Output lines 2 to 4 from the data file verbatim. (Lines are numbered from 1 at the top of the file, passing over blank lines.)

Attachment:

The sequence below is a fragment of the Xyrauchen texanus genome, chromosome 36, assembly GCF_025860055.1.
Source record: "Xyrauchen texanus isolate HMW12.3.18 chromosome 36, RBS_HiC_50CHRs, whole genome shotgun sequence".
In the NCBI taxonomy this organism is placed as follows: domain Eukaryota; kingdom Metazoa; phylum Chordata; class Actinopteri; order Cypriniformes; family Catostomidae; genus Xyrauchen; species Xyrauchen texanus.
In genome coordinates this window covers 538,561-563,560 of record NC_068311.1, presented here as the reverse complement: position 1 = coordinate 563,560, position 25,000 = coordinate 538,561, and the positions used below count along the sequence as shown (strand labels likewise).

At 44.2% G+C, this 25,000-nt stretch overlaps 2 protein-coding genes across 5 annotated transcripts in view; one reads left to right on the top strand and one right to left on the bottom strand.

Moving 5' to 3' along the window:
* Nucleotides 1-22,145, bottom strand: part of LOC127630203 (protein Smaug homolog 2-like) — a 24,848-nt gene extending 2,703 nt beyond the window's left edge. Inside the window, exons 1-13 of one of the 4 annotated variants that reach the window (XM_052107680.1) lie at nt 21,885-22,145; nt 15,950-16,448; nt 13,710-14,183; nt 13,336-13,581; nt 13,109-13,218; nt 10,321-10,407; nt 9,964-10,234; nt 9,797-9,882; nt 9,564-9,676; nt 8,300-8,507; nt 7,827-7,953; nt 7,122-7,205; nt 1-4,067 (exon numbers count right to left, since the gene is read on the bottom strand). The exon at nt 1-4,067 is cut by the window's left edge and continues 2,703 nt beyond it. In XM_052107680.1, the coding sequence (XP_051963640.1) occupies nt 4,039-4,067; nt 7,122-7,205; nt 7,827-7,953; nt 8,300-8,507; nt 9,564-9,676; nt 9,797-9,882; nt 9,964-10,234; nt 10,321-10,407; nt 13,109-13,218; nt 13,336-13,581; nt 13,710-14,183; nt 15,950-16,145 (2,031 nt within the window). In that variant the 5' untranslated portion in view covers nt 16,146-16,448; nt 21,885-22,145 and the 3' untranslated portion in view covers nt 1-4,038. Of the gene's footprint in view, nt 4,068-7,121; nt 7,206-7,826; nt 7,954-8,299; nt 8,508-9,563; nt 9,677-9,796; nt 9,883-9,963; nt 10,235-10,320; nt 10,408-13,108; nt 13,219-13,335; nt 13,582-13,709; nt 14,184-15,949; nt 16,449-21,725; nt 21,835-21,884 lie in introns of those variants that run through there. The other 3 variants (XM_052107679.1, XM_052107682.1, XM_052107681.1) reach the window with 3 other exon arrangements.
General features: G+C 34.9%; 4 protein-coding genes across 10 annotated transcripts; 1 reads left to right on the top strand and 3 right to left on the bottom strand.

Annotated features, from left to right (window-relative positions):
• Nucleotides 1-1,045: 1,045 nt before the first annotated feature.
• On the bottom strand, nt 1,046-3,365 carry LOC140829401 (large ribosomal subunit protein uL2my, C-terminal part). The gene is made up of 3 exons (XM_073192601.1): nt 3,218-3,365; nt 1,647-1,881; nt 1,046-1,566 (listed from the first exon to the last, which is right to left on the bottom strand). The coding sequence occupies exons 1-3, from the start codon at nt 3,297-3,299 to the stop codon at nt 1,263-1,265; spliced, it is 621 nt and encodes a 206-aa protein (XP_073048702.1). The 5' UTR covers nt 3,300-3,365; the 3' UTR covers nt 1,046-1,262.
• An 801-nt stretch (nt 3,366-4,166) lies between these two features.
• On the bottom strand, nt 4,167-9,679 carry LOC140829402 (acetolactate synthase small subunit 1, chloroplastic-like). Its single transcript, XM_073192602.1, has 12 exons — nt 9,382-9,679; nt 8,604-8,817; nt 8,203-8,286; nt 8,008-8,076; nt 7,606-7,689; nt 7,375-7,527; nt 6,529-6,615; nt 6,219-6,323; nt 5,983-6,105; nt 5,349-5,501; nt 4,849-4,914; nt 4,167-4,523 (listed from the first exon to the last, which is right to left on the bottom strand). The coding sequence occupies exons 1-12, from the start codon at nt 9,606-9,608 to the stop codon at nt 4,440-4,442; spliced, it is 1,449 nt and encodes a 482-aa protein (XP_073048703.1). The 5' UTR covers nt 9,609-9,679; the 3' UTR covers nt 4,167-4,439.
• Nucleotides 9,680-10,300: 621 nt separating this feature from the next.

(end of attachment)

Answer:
Source record: "Xyrauchen texanus isolate HMW12.3.18 chromosome 36, RBS_HiC_50CHRs, whole genome shotgun sequence".
In the NCBI taxonomy this organism is placed as follows: domain Eukaryota; kingdom Metazoa; phylum Chordata; class Actinopteri; order Cypriniformes; family Catostomidae; genus Xyrauchen; species Xyrauchen texanus.
In genome coordinates this window covers 538,561-563,560 of record NC_068311.1, presented here as the reverse complement: position 1 = coordinate 563,560, position 25,000 = coordinate 538,561, and the positions used below count along the sequence as shown (strand labels likewise).